Notes translator and fellow poet George Szirtes, “Although Zsuzsa Beney is best known in Hungary as a poet, it is her 1993 book of seven essays ‘Between Words and Silence’ which is her first book to have been translated into English. Essays with titles like ‘Between Autumn and Winter’ and ‘Between Dawn and Morning’, her short but elliptical text itself hovers between poetic and prose writing in style. The book is an extended meditation on border-lines and transitions, and Dr Beney’s meticulous, teasing thread of thought slowly embroiders itself into an intricate texture of repeating yet subtly varying motifs. The book comes to resemble the mirrored labyrinths and the ‘cobweb-like’ pattern of streets in the ‘unknown city’ she returns to throughout the essays. Intellectually and spiritually ambitious, Zsuzsa Beney’s ‘Between Words and Silence’ is an extraordinary introduction to the isolated otherness of Hungarian literature.” The 200 page book was translated by Marc Griffin and published by Mare’s Nest Publishing, London. One morsel: There will come a time when neither being, nor unbeing, nor the past will be missed. Memory and life evaporate. Unbeing unravels in our hands.


Péter Dérczy writes: A small, slim black volume, the title on the cover in white, and under it a Japanese character marking the word winter . Inside there are two cycles, one untitled (at least it is unmarked, but it must be the Winter cycle), the other the Fifteen Haikus (1972, shown perhaps for the reason of historical truthfulness), and this means that the fifteen three-line poems have no title but build up to a continuous whole....Hungarian literature has barely produced a more subtle and spiritual oeuvre than the poetry of Zsuzsa Beney. Her poems are so ethereal that for at first we don t even realize their themes; this is only revealed during repeated readings. They seem to be immaterial, a transparent veil of life, although their matter is carefully and firmly finished. It is not me saying this, but the poet Sándor Weöres, in 1969, when she introduced her in the anthology titled Poets among Themselves. His words are often quoted since, and this means that Weöres at the time was very clear-sighted in seeing the poetry of the beginner Beney and has realized that its essence would remain unchanged in spite of all the subtle changes (even when he formulated his doubts concerning this). Beney was thirty-nine years old at the time; thirty-five years later, today, I would be unable to describe more accurately her poetry, or even this volume, but I presume that even Weöres himself could only repeat his own words.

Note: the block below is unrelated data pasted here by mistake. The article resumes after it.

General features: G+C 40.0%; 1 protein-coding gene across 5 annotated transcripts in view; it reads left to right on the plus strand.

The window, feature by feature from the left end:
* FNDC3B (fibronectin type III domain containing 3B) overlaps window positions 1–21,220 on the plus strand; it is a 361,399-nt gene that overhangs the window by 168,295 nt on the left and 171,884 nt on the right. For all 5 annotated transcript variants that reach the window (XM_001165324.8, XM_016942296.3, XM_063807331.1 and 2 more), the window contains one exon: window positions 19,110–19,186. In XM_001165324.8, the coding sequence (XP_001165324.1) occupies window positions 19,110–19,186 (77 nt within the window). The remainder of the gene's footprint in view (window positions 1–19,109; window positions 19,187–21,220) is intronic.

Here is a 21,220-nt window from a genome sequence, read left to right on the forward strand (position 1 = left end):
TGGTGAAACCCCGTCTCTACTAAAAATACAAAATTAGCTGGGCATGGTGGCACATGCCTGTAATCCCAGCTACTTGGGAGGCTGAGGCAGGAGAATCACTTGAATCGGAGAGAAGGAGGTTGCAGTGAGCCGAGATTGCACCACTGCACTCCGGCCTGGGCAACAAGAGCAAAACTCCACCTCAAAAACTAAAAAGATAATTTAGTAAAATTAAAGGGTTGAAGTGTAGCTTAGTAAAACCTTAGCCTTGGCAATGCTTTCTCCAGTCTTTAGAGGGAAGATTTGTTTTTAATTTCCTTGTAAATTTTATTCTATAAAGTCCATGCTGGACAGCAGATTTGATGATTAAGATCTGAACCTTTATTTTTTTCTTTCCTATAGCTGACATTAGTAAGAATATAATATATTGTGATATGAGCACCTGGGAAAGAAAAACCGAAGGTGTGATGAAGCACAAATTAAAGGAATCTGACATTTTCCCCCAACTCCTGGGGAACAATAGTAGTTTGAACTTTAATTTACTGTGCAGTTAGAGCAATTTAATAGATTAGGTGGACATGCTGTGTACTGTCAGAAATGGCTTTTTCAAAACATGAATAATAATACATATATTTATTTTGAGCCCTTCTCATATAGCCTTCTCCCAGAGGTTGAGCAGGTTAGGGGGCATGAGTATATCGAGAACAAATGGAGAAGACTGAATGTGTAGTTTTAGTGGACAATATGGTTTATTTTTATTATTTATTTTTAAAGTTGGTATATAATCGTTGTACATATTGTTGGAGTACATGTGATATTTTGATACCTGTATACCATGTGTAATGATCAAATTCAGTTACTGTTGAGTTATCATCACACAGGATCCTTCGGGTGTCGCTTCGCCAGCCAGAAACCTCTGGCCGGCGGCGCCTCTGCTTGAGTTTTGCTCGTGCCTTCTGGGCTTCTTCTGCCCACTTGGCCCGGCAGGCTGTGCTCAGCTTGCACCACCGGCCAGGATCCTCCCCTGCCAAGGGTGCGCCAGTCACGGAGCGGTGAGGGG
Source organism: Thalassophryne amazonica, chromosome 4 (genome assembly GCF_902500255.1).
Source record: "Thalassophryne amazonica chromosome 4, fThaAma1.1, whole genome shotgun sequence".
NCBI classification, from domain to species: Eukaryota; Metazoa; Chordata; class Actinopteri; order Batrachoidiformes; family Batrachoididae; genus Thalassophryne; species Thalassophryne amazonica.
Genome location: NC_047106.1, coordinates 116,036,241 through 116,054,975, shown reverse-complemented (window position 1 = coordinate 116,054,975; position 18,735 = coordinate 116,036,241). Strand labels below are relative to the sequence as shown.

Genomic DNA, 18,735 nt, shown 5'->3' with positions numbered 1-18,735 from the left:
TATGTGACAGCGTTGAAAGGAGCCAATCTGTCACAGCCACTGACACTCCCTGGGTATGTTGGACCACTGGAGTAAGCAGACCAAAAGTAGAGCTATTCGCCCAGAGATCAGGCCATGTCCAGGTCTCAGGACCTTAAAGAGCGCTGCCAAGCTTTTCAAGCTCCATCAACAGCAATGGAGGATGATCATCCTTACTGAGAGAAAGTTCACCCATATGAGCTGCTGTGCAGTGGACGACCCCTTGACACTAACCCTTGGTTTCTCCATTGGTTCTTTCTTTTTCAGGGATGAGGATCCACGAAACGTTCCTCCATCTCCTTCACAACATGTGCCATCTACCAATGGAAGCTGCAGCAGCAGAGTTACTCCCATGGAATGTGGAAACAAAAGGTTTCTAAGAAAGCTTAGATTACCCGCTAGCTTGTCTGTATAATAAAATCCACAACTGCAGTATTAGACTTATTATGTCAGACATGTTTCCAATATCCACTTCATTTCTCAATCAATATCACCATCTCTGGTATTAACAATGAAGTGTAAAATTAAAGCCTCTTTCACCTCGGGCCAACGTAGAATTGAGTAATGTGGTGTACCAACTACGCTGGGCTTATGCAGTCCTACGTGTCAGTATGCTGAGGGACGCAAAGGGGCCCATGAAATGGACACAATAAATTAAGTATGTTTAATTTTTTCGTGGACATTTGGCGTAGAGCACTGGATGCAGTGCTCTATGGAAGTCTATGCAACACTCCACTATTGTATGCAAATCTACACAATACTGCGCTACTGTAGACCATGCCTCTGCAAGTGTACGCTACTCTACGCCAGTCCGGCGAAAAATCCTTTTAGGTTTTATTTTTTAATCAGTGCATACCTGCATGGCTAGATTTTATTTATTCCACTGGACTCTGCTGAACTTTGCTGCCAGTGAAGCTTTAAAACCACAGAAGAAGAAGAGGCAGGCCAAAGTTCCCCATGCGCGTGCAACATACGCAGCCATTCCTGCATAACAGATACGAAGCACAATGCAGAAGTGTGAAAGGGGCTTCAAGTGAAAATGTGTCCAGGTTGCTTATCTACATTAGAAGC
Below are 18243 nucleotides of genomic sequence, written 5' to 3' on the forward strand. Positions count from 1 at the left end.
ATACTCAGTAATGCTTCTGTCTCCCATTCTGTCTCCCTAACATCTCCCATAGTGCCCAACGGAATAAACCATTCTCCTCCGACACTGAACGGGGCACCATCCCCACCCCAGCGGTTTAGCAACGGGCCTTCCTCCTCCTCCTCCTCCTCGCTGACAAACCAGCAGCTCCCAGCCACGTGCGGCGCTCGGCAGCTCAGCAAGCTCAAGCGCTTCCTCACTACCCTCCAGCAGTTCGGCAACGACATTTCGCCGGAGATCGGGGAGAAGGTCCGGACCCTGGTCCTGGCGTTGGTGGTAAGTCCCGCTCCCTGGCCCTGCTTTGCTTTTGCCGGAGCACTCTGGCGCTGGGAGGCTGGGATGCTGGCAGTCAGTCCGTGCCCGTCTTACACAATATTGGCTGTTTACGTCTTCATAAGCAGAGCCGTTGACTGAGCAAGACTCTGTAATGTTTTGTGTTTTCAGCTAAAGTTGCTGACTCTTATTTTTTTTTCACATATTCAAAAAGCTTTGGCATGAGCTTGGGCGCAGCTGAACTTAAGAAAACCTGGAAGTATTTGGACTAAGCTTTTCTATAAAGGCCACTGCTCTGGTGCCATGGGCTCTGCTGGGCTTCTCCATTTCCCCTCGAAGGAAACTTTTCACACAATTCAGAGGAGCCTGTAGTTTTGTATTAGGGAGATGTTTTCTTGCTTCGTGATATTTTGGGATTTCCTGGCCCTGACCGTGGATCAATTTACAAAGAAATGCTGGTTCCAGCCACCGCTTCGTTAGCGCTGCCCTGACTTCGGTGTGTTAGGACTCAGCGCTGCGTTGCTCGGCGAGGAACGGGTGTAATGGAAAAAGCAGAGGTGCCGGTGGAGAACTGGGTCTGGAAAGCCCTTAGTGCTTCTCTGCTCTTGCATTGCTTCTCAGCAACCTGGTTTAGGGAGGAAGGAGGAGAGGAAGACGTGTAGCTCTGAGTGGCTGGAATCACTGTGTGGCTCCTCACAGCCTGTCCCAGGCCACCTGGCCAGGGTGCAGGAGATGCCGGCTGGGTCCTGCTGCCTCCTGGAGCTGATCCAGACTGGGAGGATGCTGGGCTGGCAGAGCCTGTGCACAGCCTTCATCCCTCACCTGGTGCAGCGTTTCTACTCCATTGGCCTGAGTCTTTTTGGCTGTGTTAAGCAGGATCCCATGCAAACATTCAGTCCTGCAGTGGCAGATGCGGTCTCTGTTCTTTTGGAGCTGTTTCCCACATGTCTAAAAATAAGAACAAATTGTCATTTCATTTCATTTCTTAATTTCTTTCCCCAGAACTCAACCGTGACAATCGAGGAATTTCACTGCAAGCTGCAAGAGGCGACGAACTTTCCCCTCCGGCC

Neither Fire Nor Night,

Your hope in your absence. The volume opens with the emblematical poem, Tierra del Fuego ; the slim, essential volume contains new poems and a collection of the poet s earlier verse. In her previous volume, Tél (Winter, 2003), she wrote exceptionally short and dense poems resembling Japanese haikus. Her road could have led to silence as a consequence, but instead she returned to her earlier style. (Form, by the way, was never a central issue in Beney s poetry because the contents of her poems never changed; one of her best critics, Péter Pór, even ventured to say that her whole oeuvre is in fact one and the same poem.) The mirror images of the invisible (Vigil) are emitting dark light on the interfering meeting points of created and perishing life . The question is: Do we exist if we are not visible in the empty mirrors of our life and death reflecting one another? - The Moment ) Sándor Weöres, when greeting the newcomer, called Beney s poems a veil of transparent, immaterial light , and indeed, its musical and beautiful exterior immediately charms the reader but at the same time covers the important discoveries that can be made if we find the deep philosophical (and always paradoxical) problems under the light and radiating structure.